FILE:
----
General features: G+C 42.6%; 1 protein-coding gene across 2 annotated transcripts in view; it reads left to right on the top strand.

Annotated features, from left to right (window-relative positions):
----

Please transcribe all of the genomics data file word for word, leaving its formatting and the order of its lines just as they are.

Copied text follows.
General features: G+C 42.6%; 1 protein-coding gene across 2 annotated transcripts in view; it reads left to right on the top strand.

Annotated features, from left to right (window-relative positions):